Farmers that grow corn, forage/hay, wheat, and soybeans on their farms received the lion’s share of CSP contracts.  The table below summarizes the number of contracts issued for various commodity types.  Note that  data on dollars allocated or acres treated for particular commodities was not available at the time that this blog was published; hence we are only showing contract numbers, by predominate activity per farm.

Among farms with livestock, beef and dairy represent that vast majority of total contracts.

Practices and enhancements most popular with farmers and ranchers

In the 2009 and 2010 enrollment years, the conservation enhancements chosen most frequently by farmers on cropland were:

  • reducing pesticide drift;
  • GPS and electronic control technology for chemical application;
  • plant tissue testing for nitrogen management;
  • wildlife-sensitive haying;
  • split nitrogen applications;
  • advanced integrated pest management;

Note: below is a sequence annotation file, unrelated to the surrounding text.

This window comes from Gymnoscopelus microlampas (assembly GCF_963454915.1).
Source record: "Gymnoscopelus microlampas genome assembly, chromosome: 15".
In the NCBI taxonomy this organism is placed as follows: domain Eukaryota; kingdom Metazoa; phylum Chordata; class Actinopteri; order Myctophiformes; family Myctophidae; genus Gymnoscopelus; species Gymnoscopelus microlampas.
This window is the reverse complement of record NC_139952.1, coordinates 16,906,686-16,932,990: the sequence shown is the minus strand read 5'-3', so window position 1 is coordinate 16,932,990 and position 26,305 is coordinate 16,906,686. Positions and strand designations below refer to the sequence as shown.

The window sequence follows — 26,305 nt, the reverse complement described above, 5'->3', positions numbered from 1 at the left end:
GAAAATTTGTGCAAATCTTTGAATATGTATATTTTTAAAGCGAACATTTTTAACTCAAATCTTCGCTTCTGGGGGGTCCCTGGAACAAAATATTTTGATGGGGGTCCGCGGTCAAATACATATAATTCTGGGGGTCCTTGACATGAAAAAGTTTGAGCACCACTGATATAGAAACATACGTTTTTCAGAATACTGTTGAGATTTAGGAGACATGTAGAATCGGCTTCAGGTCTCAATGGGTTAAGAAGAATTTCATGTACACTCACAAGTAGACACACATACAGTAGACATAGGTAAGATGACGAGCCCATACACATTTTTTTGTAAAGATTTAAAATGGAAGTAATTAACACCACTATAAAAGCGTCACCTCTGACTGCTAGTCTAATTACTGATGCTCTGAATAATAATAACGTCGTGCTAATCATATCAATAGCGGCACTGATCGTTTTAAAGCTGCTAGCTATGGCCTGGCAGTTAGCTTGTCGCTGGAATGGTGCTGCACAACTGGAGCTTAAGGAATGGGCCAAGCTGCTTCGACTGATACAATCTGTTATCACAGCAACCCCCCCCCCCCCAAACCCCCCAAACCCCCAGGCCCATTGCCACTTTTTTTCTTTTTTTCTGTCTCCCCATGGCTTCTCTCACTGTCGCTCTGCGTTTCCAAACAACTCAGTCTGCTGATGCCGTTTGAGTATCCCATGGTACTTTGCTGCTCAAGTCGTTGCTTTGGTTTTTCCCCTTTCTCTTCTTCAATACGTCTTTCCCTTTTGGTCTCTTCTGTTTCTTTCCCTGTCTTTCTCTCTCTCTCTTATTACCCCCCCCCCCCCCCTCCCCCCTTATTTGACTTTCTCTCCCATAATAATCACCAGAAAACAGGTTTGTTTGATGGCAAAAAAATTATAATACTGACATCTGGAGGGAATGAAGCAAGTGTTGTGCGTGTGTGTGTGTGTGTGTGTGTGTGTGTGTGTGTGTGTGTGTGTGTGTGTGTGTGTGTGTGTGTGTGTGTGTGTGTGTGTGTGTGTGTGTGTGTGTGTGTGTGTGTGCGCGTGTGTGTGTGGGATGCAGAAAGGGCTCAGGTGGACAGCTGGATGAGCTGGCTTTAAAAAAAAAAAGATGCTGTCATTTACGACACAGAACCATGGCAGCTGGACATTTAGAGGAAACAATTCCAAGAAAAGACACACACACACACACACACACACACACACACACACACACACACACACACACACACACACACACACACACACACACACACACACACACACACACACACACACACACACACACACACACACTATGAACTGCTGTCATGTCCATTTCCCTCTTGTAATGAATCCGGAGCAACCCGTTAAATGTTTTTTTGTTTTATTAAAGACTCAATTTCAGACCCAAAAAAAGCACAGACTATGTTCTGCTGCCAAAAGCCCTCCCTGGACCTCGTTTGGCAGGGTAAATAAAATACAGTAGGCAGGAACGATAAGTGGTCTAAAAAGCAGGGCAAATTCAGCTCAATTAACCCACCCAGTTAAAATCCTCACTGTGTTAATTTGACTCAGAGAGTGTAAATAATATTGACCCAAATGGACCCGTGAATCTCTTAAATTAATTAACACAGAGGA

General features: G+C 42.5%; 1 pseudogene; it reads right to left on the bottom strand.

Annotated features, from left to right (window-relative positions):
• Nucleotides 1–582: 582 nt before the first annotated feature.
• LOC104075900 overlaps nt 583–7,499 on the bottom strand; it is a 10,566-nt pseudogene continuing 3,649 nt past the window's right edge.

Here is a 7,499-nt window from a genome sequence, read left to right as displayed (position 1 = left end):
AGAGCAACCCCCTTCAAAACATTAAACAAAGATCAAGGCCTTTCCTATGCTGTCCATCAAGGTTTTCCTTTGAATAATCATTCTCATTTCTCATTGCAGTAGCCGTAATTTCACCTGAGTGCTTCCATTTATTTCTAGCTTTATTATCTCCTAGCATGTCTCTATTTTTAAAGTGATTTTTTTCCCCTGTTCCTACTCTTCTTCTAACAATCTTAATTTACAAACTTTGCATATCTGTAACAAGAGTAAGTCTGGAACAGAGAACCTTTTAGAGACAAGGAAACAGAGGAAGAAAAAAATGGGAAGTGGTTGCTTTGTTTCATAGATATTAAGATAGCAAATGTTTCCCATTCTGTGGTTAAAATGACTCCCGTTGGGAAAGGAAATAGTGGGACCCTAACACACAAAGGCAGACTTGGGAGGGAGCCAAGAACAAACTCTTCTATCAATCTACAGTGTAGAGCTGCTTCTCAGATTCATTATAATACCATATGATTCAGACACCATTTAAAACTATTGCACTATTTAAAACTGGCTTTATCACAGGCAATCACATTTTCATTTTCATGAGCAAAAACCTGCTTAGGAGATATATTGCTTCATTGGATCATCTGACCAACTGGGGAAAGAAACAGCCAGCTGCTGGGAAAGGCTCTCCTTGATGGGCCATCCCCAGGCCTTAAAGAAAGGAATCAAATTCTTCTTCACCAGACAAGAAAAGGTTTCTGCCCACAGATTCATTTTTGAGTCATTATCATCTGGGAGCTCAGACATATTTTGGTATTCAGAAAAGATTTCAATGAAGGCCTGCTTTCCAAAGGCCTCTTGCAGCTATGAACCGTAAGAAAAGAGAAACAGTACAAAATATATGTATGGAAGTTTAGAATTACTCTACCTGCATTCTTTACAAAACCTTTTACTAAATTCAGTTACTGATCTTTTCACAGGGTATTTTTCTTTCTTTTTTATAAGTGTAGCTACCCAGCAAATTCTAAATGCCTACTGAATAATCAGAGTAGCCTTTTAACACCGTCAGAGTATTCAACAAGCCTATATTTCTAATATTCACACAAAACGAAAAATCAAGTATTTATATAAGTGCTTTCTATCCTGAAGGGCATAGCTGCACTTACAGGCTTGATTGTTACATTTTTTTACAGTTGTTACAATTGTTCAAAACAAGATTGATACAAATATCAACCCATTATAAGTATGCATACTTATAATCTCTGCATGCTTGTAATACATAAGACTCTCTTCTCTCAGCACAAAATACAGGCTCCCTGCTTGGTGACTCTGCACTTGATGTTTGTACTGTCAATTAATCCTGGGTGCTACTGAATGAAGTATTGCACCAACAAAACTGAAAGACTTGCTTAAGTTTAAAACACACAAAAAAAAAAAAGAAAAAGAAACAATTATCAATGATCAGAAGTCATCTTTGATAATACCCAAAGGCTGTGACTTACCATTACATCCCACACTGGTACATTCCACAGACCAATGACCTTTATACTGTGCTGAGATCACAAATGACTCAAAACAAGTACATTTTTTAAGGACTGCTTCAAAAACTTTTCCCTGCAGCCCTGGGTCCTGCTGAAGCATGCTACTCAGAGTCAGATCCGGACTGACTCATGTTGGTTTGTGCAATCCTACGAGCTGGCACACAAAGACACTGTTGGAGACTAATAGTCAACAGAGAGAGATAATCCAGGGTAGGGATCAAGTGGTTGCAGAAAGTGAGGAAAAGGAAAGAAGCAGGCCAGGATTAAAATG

• precision nutrient application;
  • continuous no-till with residue management;
  • resource-conserving crop rotations;
  • cover crop mixtures; and
  • pollinator habitat.

For pasture and rangeland, leading enhancements chosen by grazers and ranchers included:

  • rotation of feeding and supplementation areas;
  • retrofitting water facilities for wildlife escape;
  • grazing management to improve wildlife habitat;
  • monitoring to improve grazing management;
  • incorporating native grasses and legumes into forage base;
  • management intensive rotational grazing; and
  • solar powered electric fencing.

For forestland, the leading enhancements chosen by family foresters were:

  • forest stand improvement for wildlife habitat and soil quality;
  • forest wildlife structures;
  • riparian forest buffers;
  • prescribed burning;
  • hardwood crop tree release; and
  • pollinator habitat.

Wildlife habitat enhancements come up big